Carlson says Obama's business tax cut talk is "surprising" and "Republin-esque" [sic]--but he's already done it
Research ››› ››› DIANNA PARKER
Discussing President Obama's forthcoming State of the Union address, Fox & Friends co-host Gretchen Carlson said it's "surprising" and "Republin-esque" [sic] that Obama is reportedly planning to talk about tax cuts for small businesses. But the stimulus bill that Obama signed last year included tax cuts and incentives for small businesses, as did his proposed fiscal year 2010 budget, and he recently proposed another round of tax incentives for businesses to hire employees.
Fox & Friends: It's "surprising," "Republin-esque," and "Republican-ish" for Obama to discuss tax cuts for small businesses
From the January 27 edition of Fox News' Fox & Friends:
CARLSON: The headline to me is what he's going to talk about tonight, which I find very surprising, that he's going to talk about tax cuts. Yes, President Obama is going to talk, apparently, about tax cuts. Number one, eliminating capital gains taxes on investments for small businesses. Number two, a tax credit for new hires. And number three, extending bigger tax breaks for those that purchase new facilities and equipment.
Isn't this what a lot of people have been saying? I know at least on our show for the last year, this is what they've been saying would stimulate the economy. Tax cuts for small businesses. If the president says this tonight, this is going to sound very Republin-esque, in my mind.
BRIAN KILMEADE (co-host): Right and that's what a lot of people are calling for.
STEVE DOOCY (co-host): Republin-esque?
KILMEADE: That's a good word.
CARLSON: I just made it up-I'm so stymied by the fact that he's going to talk about tax cuts.
DOOCY: That sounds Republican-ish.
The stimulus bill Obama signed included small business tax cuts
The $787 billion stimulus bill included tax cuts and incentives for businesses. The American Recovery and Reinvestment Act that Obama signed into law in February 2009 contained tax cuts and incentives for businesses. The nonpartisan Congressional Joint Committee on Taxation estimated that the incentives, which include temporary investment incentives and credits to hire certain employees, would total approximately $75.9 billion in 2009 and 2010.
Obama's proposed FY2010 budget included tax cuts for small businesses
Obama's proposed 2010 budget included tax cuts for small businesses. The Fiscal Year 2010 budget Obama submitted to Congress on May 7, 2009, contained several tax cuts for individuals and businesses, including a proposal to "eliminate capital gains taxation on small businesses."
Obama recently proposed more tax incentives for businesses
Obama proposed another round of tax incentives in December address. Obama discussed further tax incentives for small businesses during a December 8, 2009 address at The Brookings Institution. In the address, he proposed a "complete elimination of capital gains taxes on small business investment along with an extension of write-offs to encourage small businesses to expand in the coming year." Obama added that he "believe[s] it's worthwhile to create a tax incentive to encourage small businesses to add and keep employees, and I'm going to work with Congress to pass one." According to a White House fact sheet, Obama specifically proposed:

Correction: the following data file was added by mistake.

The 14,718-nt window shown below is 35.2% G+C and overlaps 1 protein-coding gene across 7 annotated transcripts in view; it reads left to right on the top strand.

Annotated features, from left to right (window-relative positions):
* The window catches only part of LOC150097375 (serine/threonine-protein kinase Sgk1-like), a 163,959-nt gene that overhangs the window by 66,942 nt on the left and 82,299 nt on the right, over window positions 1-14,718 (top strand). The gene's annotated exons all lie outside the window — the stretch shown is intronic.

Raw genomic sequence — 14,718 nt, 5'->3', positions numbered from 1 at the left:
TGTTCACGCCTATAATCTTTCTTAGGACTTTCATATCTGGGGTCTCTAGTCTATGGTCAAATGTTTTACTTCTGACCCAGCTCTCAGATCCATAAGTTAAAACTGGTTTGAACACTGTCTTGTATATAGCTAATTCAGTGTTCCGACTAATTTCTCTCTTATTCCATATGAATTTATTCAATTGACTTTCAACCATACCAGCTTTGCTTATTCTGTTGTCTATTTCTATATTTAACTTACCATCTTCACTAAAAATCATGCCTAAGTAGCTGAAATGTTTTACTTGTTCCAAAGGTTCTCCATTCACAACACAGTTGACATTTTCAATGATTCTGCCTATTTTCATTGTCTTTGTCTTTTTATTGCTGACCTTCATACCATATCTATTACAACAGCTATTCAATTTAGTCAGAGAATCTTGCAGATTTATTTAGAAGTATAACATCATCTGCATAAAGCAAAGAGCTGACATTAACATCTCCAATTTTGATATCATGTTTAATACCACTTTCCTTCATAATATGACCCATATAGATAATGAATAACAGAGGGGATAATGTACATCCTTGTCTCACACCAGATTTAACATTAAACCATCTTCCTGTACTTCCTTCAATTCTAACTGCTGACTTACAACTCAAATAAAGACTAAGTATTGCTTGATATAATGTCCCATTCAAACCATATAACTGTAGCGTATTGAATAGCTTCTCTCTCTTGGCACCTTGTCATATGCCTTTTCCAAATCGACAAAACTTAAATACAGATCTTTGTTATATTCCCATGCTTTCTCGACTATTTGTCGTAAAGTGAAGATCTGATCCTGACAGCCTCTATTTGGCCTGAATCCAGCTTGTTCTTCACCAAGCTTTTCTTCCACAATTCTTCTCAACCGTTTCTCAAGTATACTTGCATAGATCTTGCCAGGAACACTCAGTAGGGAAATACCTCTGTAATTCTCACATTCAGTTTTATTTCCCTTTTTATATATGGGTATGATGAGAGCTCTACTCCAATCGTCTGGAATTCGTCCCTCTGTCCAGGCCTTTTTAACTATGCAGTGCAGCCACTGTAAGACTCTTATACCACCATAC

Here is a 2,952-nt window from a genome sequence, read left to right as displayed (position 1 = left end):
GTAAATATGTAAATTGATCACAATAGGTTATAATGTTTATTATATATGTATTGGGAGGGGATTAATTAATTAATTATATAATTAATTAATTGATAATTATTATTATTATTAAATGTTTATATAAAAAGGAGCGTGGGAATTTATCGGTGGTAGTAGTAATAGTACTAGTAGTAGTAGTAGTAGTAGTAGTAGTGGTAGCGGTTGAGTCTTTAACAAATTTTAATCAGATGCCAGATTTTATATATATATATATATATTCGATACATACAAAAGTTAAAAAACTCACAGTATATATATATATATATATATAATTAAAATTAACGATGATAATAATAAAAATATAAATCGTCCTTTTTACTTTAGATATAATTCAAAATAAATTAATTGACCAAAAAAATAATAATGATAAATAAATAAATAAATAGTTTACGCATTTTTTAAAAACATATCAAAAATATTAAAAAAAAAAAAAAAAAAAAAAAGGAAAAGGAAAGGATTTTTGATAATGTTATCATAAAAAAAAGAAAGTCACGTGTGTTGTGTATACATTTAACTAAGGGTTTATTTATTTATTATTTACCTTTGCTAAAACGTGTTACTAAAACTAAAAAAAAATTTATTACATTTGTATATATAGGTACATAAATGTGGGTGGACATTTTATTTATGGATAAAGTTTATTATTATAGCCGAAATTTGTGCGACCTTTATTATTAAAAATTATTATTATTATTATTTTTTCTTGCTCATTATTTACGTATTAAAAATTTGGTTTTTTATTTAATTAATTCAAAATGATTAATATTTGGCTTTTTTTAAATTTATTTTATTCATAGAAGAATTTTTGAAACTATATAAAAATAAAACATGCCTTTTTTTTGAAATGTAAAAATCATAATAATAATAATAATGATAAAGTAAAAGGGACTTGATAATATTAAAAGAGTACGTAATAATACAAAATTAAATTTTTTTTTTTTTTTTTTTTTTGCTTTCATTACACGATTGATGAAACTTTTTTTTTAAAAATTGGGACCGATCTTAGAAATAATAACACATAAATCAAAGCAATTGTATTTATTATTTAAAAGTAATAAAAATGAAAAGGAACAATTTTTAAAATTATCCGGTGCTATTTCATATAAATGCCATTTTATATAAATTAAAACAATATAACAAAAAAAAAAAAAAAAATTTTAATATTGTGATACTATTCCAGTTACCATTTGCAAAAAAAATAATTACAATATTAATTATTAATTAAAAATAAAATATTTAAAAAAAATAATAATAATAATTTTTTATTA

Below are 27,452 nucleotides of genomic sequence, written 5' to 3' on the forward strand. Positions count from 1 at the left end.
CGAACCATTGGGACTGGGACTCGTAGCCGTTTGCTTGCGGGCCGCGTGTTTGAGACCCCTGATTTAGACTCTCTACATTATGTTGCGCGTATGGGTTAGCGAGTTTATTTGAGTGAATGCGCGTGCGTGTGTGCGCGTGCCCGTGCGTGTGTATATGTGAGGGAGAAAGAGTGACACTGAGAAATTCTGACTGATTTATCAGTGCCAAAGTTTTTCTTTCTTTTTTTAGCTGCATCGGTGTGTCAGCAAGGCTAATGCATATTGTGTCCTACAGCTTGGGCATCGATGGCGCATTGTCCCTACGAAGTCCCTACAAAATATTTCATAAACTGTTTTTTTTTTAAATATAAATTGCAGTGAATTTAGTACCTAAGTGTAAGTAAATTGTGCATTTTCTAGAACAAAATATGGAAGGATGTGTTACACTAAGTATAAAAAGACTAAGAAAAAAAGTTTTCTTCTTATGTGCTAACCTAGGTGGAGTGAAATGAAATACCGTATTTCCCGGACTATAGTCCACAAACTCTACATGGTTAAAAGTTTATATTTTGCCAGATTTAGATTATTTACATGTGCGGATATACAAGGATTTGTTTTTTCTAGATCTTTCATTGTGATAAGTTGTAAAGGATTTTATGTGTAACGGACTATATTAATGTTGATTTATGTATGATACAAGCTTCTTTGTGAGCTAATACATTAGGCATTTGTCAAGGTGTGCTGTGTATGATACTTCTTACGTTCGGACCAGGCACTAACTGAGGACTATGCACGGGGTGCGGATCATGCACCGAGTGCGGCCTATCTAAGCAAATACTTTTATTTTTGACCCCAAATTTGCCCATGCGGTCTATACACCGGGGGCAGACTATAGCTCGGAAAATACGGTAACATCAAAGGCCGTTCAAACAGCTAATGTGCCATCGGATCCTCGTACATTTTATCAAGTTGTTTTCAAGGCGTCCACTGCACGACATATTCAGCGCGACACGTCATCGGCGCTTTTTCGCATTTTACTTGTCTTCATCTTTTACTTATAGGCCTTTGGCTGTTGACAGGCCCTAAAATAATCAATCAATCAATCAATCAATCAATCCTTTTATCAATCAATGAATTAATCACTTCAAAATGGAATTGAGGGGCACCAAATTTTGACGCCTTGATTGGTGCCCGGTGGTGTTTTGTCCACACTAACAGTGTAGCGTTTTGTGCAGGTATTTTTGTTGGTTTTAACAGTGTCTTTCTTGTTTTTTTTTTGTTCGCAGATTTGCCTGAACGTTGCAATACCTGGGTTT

1. Helping Small Businesses Expand Investment, Hire Workers and Access Credit
- Tax cuts to support additional business investment next year - with a particular focus on struggling small businesses - with much of the cost recouped over time.
- Zero capital gains for small businesses: To encourage investment by small businesses and improve their access to capital, the Administration is calling for a one-year elimination of the tax on capital gains from new investments in small business stock. The Recovery Act allowed a 75% exclusion from capital gains taxes on small business investments.
- Extension of enhanced expensing provisions for small businesses: The Administration is also calling for the extension through 2010 of the Recovery Act provision that allows small businesses to immediately expense up to $250,000 of qualified investment.
- Extension of Recovery Act bonus depreciation tax incentive: To give businesses an incentive to invest, the Administration is calling for extending the Recovery Act provision that accelerates the rate at which business can deduct the cost of capital expenditures. This provision will put more than $20 billion in the hands of businesses in 2010, while enabling Treasury to recoup much of the funding as business regain their strength.
- A new tax cut for small businesses to encourage hiring in 2010. Although the economy is now growing again, many businesses remain reluctant to hire. In this economic environment, an employment tax cut for small businesses has the potential to accelerate the pace of hiring. The Administration believes it is important to provide a short-term tax incentive to encourage small business hiring and support employment, and will work with Congress to design a provision that accomplishes these goals.
- Eliminating fees and increasing guarantees for small businesses that borrow through major SBA programs in 2010. The President called for the elimination of fees and an increase in guarantees for loans through the Small Business Administration, a measure that extends provisions in the Recovery Act through the end of 2010. In addition, the President called for continued Treasury efforts to use the TARP to support small business lending.